Florida Keys Weekend Road Trip Part 2: Key West

Key West Florida

Sunset worship might be the closest thing to a religious experience that Key West offers, and I gotta say, it’s a helluva thing. If you’ve never been, Key West is a quirky, stranger-than-strange world. You know how Austin’s motto is “Keep Austin Weird”? Well, Key West doesn’t have to make such commands. Key West, if you dig past its bros-on-a-bar-crawl exterior, is nothing but weird. And it’s not about to change.

key west
A post-sunset celebration at Mallory Square. (Joe Parks via Flickr)

It’s this pervasive oddness that I love, an island’s unexpected corners tucked into the cracks of falling-down front porches, or behind a jungle of orchid-covered trees. It’s almost as if someone took America, turned it upside down, and gave it a good shake. All the folks who couldn’t quite walk the straight line, who were looking for something more — or less — or different from the straightforward all filtered down to the Southernmost Point in the United States.

Key West

If you do make it down here, and find yourself turned off (or worse, turned on) by the sloppy crew at Sloppy Joe’s, or the wet t-shirt contests at Dirty Harry’s, fear not. There’s more to the island than the ubiquitous hordes slurping back booze on the Duval Crawl would have you believe.

First, get your literature fix. Get thee to The Ernest Hemingway Home and Museum, and see the spot America’s king of brevity called home. Traipse up the stairs of the guest house to see the desk where he spent his days writing, before hitting a bar or fishing boat. Or more likely, both.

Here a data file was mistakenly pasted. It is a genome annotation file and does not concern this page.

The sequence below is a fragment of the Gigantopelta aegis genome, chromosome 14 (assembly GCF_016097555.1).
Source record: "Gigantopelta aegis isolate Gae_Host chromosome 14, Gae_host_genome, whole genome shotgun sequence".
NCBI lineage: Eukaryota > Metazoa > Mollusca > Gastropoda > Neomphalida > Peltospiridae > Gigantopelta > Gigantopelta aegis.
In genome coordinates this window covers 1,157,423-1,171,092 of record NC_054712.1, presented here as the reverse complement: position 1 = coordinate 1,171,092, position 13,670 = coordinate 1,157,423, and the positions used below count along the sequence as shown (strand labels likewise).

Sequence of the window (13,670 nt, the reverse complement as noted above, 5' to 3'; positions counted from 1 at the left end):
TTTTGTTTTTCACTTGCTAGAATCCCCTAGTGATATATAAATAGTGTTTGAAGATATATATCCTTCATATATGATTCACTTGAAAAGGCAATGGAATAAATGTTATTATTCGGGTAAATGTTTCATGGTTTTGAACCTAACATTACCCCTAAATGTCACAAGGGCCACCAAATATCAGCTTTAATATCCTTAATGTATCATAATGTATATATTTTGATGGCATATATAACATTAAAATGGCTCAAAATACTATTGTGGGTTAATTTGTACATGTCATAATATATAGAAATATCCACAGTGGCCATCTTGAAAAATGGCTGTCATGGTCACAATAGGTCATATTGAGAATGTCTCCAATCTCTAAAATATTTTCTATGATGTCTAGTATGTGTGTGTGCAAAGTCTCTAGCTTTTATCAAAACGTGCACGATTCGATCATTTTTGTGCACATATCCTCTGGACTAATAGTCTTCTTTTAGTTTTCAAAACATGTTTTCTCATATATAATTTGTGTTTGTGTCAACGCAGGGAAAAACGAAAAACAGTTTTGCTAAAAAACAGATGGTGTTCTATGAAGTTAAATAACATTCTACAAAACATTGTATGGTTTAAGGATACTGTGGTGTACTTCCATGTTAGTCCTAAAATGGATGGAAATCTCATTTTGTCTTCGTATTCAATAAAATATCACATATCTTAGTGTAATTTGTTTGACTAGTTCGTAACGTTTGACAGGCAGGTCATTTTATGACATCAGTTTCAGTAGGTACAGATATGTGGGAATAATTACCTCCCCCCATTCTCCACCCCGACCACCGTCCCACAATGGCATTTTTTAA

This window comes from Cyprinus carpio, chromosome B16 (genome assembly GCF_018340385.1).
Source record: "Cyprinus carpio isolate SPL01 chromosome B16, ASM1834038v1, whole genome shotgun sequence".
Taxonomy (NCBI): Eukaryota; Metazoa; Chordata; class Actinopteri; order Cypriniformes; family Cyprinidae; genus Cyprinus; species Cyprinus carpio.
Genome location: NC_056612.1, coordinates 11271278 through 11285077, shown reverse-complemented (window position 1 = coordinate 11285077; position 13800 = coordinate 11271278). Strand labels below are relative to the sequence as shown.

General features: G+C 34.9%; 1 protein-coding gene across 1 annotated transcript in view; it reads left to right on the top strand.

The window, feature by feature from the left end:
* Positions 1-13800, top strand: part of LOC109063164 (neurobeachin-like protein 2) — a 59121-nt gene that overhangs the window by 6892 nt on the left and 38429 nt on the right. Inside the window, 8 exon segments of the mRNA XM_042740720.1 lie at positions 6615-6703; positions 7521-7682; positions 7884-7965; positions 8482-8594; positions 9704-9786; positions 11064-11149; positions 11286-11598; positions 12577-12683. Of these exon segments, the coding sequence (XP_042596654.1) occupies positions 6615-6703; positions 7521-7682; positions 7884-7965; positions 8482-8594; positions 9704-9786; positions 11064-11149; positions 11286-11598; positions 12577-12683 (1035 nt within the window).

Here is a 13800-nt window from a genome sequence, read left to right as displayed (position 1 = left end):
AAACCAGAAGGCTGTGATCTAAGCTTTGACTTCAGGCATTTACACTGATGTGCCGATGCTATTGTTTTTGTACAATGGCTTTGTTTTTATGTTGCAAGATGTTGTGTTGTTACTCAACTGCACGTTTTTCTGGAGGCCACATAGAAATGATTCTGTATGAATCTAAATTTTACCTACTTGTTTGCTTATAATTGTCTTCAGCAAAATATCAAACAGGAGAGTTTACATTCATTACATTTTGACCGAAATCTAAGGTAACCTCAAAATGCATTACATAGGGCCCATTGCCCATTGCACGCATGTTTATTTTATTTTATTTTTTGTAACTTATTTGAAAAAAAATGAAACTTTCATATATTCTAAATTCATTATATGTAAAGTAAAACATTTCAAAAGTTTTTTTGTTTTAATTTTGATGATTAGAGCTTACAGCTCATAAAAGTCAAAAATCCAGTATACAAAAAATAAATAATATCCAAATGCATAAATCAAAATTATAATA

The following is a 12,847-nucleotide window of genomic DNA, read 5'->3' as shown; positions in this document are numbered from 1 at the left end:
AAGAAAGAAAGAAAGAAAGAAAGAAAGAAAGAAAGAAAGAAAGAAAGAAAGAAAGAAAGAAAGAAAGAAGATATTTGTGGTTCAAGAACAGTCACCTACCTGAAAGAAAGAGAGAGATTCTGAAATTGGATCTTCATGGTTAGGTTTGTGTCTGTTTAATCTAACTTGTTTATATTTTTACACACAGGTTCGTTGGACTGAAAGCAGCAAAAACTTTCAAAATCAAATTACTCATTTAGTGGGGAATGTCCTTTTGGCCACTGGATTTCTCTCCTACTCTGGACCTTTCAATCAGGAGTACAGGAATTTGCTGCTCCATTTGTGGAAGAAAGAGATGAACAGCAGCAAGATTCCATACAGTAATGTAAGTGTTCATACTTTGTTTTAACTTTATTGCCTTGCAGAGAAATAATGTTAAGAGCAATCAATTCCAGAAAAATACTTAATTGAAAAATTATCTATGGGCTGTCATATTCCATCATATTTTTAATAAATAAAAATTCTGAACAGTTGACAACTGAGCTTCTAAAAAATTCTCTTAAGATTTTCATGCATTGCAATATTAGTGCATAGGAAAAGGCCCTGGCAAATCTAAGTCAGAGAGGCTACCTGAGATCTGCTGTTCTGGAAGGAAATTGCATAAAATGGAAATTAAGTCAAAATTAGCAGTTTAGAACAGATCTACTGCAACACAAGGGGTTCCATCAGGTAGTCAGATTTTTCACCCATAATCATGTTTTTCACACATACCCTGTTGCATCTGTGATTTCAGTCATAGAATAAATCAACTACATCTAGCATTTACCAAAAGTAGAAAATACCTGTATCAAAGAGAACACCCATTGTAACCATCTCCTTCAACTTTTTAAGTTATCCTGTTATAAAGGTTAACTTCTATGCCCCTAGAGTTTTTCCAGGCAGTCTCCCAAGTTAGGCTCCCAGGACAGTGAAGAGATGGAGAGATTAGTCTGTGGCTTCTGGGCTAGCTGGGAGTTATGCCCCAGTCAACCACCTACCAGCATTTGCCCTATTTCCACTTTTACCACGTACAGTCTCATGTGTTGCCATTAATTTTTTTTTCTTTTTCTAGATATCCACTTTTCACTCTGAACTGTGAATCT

Hemingway Home
Papa’s desk and writing room.

Take a moment to respect another brilliant writer, Tennessee Williams, who also lived on Key West, at the Tennessee Williams Key West Exhibit.

From here, you might want to make like a tourist (because, let’s face it, we’re ALL tourists), and snap a picture at the Southernmost Point.

Wander through the islands streets, side streets, and alleys and admire the little (and large) homes and porches; many of them are dreamy places in style and decor. I fell in love with the old-fashioned lamps softly lighting so many porches.

Hemingway Home
Hemingway had a good porch.

There’s no shortage of spots to eat dinner, but too many offer generic dining experiences. Stop into Blue Heaven for brunch; this iconic spot where chickens roam free and entrees ooze delicious calorie-filled awesomeness is worth the inevitable wait.

For dinner, we enjoyed eating on the porch of Santiago’s Bodega. The wine list was impressive, the small plates delicious, and our waiter knowledgeable and friendly.

the other side
The Other Side. (The Other Side via Facebook)

Finally, for a nightcap or pre-dinner drink, I became a little obsessed with The Other Side, a hand-crafted cocktail bar (and yes, I hate that term – how the hell else do you make a drink if not with your hands, but you guys know what I mean…). It’s located on the “other side” of The Porch, a popular craft beer bar. The service was truly sucky, but the ambiance and the drinks stole my heart.




  1. We just missed each other! Our Key West and yours were very different (with a few exceptions). I’m not surprised. It’s a diverse place.

    We walked the moat walls of Dry Tortuga; were unexpectedly moved by slave ship relics displayed at the Mel Fisher marine heritage museum; watched iguanas bask and went swimming at Fort Zachary Taylor; ate multiple meals at The Cafe (a vegetarian restaurant I’d eat at by choice if it were transplanted to Philly); and wowed the regular folks with our salsa moves at El Meson de Pepe, accompanied by bad salsa covers of American pop songs sung in English by a two-man band.

    And yes, we did take in the Hemingway House. In front of which a young poet with a typewriter wrote me a lovely poem on the subject of my father’s naval service at Key West, so many years ago.

    Good times!

    But I was most impressed when I learned that the giant cruise ships are contractually obligated to MOVE THEIR ASSES OUT OF THE WAY at sunset.

    • Valerie Conners says:

      Tom – that sounds wonderful! I’ve yet to go to Dry Tortuga, and really want to make it a priority next year. I’ve been to the fort and Mel Fisher museum in the past but that was YEARS ago; I’d say I’m long overdue for a return to both. We squeezed in what we could in 18 hours or so; id like to indulge in a longer stint next time. So glad you enjoyed your trip; it really sounds splendid!